The trees around our homes will soon reveal the harsh realities of winter. All we need is a good, old-fashioned, mid-winter thaw, and then we can experience the healing effects of pruning.
Hand pruners | Used for light work, hand pruners are ideal for shaping existing tree branches. Reach into young, woody limbs to remove oneto three-year-old growth that has either been broken, or bent over from the weight of snow and ice.
Pruning saw | Forget the cross-cut and the rip saw in the basement, a pruning saw is designed for the unique purpose of cutting through green, living wood – up to approximately 10 centimetres (four inches) in diameter. It has teeth that are arranged alternately so that you get a ‘purchase’ on the wood on the fore strokes, and on the backstrokes. If you have an old saw, sharpen it, replace the blade or buy a new one. It’s no secret, but you’re only as good as your tools, and a sharp saw will get the most effective cut, with the least amount of effort.
Loppers | Both anvil and by-pass type loppers can be very effective at cutting green wood up to eight centimetres (three inches) in diameter. Generally, these tools require less effort and work more quickly than a pruning saw, but if you cut a branch that is too big, the cutting blades will twist.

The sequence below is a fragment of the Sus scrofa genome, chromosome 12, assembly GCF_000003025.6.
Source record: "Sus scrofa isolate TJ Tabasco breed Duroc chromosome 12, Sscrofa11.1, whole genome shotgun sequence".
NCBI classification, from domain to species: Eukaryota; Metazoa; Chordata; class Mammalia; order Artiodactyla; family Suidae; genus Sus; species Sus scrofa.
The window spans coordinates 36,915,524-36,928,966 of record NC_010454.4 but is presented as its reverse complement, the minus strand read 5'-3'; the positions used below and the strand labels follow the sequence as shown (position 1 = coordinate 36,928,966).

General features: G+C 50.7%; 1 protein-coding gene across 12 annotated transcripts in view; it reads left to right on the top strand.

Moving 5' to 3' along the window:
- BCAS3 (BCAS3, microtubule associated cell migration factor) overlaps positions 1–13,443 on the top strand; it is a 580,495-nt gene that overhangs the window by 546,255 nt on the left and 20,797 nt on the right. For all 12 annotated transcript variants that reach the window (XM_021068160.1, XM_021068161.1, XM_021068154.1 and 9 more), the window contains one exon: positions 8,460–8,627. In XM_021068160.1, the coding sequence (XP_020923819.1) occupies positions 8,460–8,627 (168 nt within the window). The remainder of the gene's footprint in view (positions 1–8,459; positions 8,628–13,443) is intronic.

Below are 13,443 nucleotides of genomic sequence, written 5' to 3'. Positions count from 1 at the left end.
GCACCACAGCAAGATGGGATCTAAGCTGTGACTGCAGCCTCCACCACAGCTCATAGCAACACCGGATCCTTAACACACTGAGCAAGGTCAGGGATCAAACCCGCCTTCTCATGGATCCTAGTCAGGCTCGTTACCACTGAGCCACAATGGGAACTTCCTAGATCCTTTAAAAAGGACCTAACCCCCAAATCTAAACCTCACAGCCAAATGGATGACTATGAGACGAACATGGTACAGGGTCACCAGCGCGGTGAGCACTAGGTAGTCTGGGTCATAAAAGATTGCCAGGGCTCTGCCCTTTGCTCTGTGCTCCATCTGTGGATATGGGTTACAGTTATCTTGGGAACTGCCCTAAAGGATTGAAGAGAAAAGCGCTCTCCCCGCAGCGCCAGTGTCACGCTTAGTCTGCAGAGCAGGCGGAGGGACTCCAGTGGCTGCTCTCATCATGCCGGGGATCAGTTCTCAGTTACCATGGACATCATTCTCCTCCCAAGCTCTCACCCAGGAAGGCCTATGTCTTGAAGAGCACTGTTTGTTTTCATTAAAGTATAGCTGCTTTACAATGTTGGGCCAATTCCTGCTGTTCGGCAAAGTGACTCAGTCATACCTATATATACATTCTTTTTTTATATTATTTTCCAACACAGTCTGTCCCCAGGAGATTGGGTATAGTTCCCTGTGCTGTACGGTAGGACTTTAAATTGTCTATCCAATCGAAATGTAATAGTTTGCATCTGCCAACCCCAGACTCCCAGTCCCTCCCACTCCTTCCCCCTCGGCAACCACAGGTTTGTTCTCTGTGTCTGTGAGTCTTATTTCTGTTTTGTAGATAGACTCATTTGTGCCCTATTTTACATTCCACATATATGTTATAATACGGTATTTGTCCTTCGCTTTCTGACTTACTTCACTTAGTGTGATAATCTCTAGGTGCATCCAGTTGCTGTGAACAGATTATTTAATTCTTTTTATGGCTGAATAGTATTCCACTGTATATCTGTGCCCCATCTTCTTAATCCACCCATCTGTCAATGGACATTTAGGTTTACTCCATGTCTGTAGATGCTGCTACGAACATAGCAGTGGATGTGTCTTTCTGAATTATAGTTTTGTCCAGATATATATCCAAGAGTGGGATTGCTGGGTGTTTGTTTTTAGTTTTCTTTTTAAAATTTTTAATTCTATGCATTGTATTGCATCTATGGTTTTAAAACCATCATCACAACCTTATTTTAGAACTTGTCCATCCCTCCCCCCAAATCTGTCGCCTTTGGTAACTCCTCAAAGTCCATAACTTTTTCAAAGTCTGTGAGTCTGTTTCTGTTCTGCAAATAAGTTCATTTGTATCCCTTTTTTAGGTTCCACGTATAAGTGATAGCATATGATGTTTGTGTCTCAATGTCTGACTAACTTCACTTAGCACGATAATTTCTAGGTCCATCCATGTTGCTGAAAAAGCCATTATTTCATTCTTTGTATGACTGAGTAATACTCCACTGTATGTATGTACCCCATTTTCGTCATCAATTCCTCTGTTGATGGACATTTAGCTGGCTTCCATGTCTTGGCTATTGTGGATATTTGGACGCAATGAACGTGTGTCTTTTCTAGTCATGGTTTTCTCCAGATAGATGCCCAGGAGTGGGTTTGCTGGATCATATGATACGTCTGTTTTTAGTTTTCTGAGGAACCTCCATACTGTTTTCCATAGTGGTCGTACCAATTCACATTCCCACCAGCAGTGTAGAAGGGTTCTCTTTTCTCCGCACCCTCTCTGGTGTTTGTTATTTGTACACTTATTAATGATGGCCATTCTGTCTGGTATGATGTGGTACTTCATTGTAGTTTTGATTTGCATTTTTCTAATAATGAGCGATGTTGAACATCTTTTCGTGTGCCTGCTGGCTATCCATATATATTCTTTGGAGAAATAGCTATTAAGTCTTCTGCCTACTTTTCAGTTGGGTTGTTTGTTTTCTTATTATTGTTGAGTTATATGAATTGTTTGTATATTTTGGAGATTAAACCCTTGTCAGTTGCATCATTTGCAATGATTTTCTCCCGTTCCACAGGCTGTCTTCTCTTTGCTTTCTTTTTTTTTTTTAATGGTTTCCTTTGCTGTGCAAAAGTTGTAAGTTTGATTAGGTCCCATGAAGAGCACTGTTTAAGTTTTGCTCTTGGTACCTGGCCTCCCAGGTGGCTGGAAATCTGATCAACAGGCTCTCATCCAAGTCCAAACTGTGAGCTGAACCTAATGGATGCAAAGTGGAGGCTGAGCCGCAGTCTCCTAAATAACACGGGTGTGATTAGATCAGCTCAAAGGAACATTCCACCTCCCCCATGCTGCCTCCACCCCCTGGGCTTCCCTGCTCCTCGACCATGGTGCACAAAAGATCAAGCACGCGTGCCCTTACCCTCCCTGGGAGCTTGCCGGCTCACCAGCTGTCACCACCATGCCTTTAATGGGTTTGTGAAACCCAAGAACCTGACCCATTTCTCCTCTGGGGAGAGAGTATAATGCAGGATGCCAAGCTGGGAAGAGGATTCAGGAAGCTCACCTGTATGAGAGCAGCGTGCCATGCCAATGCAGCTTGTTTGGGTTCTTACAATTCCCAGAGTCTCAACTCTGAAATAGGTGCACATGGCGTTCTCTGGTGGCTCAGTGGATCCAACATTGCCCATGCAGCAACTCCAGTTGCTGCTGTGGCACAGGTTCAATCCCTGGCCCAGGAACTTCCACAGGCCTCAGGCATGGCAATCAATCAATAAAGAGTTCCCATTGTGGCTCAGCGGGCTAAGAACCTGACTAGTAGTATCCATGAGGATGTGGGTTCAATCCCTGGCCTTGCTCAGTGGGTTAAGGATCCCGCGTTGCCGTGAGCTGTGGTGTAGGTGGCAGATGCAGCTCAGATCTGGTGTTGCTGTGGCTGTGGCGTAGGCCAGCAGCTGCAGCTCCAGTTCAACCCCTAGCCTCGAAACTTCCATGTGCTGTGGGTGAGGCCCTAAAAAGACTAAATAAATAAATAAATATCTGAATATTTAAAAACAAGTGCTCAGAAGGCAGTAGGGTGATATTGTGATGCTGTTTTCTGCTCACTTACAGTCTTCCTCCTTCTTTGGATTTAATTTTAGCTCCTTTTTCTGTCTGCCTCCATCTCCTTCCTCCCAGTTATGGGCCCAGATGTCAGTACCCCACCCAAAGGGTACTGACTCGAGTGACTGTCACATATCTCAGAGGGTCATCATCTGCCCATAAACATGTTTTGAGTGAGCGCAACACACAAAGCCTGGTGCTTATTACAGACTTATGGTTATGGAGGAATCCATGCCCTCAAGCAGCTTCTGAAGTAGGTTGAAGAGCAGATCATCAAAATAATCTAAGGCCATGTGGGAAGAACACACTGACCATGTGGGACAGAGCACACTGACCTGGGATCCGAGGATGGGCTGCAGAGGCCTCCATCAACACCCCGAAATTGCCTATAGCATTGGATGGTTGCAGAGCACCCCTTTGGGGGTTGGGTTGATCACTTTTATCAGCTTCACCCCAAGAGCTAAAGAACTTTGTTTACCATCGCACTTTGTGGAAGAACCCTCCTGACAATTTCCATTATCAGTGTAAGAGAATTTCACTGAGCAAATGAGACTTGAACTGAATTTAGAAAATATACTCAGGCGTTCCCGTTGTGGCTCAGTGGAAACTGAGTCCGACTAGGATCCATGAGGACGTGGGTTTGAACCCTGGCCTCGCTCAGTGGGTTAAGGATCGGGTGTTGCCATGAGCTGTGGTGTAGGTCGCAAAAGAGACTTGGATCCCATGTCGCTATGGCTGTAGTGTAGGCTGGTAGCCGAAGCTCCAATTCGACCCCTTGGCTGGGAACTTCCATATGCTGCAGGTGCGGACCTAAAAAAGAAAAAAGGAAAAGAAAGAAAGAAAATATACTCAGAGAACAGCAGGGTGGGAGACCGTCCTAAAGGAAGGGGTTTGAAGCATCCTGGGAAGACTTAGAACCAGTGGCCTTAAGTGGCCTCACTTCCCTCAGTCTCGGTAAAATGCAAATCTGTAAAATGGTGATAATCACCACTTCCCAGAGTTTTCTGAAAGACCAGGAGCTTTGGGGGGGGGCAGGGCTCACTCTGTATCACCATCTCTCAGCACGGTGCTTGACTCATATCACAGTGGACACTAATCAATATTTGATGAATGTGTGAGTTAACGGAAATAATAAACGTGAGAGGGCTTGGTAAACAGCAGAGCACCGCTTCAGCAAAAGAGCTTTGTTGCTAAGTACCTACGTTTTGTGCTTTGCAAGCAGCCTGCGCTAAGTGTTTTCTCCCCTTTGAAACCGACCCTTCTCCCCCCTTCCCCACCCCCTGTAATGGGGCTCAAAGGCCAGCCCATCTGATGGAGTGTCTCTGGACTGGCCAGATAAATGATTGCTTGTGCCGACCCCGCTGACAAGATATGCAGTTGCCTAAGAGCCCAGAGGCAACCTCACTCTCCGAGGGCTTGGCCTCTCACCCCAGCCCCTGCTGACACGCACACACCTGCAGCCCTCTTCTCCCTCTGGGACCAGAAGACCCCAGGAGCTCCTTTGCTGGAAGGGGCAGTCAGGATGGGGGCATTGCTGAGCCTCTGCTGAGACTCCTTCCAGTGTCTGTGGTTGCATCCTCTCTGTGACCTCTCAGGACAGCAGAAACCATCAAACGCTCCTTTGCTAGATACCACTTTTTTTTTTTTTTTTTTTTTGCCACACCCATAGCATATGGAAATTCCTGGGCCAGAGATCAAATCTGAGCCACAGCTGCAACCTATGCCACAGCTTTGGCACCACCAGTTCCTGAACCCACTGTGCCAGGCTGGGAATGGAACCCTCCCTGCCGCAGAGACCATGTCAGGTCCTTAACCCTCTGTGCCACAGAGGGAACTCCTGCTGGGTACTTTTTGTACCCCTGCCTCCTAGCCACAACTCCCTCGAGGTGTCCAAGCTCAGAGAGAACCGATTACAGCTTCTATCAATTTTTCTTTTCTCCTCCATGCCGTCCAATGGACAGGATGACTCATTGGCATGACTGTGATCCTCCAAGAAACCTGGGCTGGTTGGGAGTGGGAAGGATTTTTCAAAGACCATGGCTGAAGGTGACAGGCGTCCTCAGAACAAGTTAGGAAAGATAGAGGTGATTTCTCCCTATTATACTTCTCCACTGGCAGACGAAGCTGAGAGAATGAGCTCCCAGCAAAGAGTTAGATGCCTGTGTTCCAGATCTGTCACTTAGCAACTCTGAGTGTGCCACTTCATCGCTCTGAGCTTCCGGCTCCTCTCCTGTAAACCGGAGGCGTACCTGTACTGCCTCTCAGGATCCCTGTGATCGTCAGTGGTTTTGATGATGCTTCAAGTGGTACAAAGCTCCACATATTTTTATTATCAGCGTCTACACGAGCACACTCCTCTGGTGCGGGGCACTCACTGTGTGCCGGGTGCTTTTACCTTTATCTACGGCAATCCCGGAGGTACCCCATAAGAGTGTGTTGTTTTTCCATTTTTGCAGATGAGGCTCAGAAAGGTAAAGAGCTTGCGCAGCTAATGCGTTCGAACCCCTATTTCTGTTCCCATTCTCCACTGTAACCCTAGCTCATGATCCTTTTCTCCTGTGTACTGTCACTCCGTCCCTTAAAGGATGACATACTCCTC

Pole Pruner | A good quality pole pruner can pay for itself many times over if you know how to use it. However, there are a few caveats. First, the pruning saw on the end of the pole pruner has limitations. Do not attempt to cut a tree limb that is more than 10 centimetres (four inches) in diameter. Also, fatigue is a factor. The leverage of a seven-metre pole pruner, extended to its maximum length, can be awkward to maneuver. Practice on lower limbs first, and then work your way up to the most lofty specimens. Safety is paramount you don’t want a tree limb to fall on your head. Wear a safety helmet and safety glasses. Take small sections of the limb off at a time, starting with those that are the greatest distance from the main trunk of the tree. Do not stand on a ladder with the pole pruner extended. Work with a buddy who can assist and guide you to branches that may not be visible from your vantage point.
WHAT TO CUT
Branches that are broken will need to be removed. Ideally, you should cut minor branches back to where they meet a major branch or the main trunk of the tree. Make a cut about one third through the bottom of the branch first and then cut it through from the top. By doing so you avoid stripping bark off the trunk under the weight of a falling branch.
You can prune most evergreens, late flowering shrubs and trees while they are dormant, but maples and birch perform best when pruned while in full leaf, so leave them until late spring. If you have doubts with regard to your ability, seek experienced assistance or call in an arborist.
When you prune permanent plants around your home, use quality tools to make the job as easy as possible and avoid injury. Check out my line up of cutting and pruning tools at Home Hardware. I torturetest every tool on my own 10-acre garden before it goes to market.
Mark Cullen is an expert gardener, author and broadcaster. Check out his new book The New Canadian Garden published by Dundurn Press. Follow him on Twitter @MarkCullen4 and on Facebook. Sign up for his free monthly newsletter at MarkCullen.com